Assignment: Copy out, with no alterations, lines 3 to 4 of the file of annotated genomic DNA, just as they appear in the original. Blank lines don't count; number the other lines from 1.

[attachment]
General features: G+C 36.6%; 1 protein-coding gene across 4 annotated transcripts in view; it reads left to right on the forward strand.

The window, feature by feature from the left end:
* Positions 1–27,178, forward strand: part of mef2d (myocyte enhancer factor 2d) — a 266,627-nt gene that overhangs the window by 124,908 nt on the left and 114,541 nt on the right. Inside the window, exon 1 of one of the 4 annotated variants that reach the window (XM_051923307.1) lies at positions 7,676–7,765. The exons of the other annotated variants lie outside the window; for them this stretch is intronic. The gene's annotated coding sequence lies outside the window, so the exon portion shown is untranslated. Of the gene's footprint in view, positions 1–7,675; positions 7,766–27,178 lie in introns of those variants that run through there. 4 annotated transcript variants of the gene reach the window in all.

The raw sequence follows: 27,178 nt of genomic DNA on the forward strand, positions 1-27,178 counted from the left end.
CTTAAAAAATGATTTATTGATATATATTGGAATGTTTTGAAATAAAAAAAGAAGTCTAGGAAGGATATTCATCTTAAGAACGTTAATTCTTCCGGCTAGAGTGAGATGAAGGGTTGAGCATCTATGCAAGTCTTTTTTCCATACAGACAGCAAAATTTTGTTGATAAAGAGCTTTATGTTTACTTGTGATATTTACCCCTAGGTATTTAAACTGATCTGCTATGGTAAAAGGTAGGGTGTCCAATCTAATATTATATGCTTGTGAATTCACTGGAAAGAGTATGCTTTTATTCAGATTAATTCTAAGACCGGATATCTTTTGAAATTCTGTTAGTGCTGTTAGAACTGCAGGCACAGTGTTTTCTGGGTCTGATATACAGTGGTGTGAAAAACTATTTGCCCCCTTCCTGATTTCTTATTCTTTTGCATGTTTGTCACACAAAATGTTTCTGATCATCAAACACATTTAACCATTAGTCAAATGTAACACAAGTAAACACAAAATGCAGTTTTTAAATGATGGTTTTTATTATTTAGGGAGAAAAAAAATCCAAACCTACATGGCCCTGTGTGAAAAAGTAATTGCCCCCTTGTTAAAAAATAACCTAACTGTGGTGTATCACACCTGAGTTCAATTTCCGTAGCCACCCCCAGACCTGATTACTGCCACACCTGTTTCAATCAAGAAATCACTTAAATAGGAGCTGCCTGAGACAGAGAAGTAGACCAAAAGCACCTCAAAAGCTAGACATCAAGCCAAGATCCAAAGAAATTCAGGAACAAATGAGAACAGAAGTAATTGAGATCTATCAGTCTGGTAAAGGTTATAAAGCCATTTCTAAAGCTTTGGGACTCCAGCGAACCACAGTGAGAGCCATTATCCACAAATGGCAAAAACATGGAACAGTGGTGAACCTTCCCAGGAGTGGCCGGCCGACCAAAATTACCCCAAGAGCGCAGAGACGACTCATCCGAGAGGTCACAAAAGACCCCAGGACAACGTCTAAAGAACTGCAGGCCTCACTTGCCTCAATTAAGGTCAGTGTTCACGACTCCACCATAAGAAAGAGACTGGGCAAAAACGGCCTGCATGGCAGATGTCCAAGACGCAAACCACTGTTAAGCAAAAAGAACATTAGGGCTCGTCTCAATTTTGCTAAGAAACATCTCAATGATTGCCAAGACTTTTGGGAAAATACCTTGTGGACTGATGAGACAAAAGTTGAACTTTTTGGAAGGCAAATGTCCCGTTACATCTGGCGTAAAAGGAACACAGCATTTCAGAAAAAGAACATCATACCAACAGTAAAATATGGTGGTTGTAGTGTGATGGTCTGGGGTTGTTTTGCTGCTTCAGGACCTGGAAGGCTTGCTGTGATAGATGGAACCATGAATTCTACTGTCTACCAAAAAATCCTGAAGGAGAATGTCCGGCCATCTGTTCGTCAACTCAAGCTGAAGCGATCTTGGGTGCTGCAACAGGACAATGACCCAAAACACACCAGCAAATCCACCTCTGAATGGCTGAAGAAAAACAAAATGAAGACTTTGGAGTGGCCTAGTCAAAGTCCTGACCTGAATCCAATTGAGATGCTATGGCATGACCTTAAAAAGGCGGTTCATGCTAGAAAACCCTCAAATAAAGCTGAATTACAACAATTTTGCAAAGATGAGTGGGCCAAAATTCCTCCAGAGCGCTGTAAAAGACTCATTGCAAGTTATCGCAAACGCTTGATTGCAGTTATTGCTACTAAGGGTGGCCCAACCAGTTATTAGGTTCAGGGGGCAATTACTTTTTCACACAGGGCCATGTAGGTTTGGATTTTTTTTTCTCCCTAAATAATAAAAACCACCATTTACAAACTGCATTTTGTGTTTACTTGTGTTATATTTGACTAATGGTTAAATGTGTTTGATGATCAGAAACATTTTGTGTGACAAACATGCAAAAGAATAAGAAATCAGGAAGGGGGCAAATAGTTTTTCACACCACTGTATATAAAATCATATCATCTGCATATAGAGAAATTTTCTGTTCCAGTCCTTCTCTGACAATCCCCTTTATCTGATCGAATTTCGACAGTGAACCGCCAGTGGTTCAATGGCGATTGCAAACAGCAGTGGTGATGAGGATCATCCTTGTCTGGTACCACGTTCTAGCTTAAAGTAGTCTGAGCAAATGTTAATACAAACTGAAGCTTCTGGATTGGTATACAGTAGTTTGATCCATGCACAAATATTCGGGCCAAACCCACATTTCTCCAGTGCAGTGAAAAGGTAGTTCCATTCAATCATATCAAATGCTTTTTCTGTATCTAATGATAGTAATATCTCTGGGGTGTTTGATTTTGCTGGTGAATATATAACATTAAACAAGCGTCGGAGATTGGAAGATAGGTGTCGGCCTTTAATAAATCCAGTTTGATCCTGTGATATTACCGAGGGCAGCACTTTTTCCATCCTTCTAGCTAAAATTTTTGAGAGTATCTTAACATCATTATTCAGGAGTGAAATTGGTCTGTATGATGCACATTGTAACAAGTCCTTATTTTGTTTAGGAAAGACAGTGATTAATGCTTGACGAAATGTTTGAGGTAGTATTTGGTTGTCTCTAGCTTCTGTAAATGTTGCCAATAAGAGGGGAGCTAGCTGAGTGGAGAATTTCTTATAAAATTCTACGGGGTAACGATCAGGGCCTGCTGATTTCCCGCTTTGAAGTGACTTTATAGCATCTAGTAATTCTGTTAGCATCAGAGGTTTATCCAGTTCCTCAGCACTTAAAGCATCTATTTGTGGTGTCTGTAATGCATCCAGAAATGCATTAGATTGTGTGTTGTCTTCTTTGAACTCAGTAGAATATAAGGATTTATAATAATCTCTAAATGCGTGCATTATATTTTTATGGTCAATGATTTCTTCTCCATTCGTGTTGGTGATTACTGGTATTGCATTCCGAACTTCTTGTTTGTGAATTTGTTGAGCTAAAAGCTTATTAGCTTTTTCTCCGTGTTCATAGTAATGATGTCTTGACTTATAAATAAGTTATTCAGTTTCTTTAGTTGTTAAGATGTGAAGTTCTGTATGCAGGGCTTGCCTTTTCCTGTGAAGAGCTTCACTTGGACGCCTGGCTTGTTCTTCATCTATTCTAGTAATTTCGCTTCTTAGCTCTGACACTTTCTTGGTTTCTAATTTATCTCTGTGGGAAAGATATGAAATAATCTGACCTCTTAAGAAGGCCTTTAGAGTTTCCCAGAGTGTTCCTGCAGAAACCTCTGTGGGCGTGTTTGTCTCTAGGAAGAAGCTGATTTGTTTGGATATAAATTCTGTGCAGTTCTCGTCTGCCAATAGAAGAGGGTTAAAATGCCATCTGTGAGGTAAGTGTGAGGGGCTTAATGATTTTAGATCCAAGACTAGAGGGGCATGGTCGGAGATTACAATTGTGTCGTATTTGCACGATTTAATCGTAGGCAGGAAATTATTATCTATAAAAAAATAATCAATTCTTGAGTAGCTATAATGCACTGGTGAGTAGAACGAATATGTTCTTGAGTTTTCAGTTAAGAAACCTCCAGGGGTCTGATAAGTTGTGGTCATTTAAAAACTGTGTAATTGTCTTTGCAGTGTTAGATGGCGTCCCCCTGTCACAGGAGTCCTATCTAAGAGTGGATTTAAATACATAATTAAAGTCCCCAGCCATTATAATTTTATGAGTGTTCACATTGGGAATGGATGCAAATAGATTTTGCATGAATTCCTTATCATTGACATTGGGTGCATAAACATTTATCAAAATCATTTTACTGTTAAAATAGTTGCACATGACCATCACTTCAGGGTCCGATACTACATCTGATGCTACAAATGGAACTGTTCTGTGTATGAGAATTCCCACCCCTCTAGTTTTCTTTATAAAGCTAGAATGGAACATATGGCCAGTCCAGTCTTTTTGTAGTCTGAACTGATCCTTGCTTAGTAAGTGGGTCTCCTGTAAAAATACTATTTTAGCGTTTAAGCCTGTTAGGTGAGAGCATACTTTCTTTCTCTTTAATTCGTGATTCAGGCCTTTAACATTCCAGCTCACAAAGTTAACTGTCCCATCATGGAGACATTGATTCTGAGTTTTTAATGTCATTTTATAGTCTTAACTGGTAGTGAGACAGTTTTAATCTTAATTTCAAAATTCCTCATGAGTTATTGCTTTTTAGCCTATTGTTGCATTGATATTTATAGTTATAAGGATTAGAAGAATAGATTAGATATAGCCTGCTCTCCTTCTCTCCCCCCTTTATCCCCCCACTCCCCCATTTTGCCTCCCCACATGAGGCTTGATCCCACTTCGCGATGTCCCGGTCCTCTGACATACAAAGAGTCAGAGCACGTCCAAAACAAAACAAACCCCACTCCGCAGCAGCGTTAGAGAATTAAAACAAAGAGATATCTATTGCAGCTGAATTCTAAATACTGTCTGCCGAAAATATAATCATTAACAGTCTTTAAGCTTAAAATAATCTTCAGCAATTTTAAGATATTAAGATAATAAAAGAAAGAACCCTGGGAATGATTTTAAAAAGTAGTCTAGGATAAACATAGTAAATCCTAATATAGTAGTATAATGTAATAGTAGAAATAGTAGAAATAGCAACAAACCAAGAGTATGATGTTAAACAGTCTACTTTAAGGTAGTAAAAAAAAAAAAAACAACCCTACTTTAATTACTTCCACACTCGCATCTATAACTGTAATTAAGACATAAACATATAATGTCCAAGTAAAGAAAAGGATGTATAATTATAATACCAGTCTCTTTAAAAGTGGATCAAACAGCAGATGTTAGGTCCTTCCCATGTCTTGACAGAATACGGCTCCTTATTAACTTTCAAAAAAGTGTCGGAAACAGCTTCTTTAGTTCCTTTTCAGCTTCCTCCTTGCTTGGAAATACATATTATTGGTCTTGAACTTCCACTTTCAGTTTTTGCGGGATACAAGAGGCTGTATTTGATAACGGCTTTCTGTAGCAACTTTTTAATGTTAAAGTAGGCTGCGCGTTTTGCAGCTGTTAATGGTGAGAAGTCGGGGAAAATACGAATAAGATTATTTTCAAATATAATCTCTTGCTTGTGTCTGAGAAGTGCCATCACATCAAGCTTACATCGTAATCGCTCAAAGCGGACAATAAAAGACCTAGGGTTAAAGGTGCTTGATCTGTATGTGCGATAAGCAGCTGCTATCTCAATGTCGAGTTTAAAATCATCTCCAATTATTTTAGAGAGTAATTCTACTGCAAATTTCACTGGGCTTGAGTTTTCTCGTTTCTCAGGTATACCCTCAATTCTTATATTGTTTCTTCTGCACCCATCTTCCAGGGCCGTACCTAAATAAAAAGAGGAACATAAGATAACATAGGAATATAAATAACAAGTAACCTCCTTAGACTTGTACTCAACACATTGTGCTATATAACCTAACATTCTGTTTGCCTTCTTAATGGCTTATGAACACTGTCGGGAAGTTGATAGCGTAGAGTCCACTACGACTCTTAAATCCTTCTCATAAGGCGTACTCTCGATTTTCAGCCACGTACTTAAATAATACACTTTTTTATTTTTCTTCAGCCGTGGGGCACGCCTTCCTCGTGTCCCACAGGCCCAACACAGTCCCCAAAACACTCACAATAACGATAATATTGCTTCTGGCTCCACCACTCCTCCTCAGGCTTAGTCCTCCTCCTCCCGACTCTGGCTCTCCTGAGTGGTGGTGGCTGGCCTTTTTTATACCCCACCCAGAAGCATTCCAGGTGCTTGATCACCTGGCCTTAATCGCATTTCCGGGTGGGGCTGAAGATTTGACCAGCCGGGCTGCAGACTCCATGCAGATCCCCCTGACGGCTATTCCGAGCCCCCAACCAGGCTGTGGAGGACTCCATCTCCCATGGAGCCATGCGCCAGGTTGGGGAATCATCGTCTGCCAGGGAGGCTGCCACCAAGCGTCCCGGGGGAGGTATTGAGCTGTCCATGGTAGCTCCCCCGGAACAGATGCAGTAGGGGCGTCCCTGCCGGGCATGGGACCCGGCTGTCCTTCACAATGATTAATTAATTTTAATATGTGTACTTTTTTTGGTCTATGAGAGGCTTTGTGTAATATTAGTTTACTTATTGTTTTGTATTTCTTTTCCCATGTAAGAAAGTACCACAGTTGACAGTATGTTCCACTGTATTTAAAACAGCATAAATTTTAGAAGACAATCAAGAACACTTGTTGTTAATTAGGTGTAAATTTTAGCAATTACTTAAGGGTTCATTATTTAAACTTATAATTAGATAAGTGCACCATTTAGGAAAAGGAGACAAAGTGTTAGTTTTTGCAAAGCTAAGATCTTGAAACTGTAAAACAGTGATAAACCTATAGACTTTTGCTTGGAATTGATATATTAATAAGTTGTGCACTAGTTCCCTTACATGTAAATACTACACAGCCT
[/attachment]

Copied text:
* Positions 1–27,178, forward strand: part of mef2d (myocyte enhancer factor 2d) — a 266,627-nt gene that overhangs the window by 124,908 nt on the left and 114,541 nt on the right. Inside the window, exon 1 of one of the 4 annotated variants that reach the window (XM_051923307.1) lies at positions 7,676–7,765. The exons of the other annotated variants lie outside the window; for them this stretch is intronic. The gene's annotated coding sequence lies outside the window, so the exon portion shown is untranslated. Of the gene's footprint in view, positions 1–7,675; positions 7,766–27,178 lie in introns of those variants that run through there. 4 annotated transcript variants of the gene reach the window in all.

The raw sequence follows: 27,178 nt of genomic DNA on the forward strand, positions 1-27,178 counted from the left end.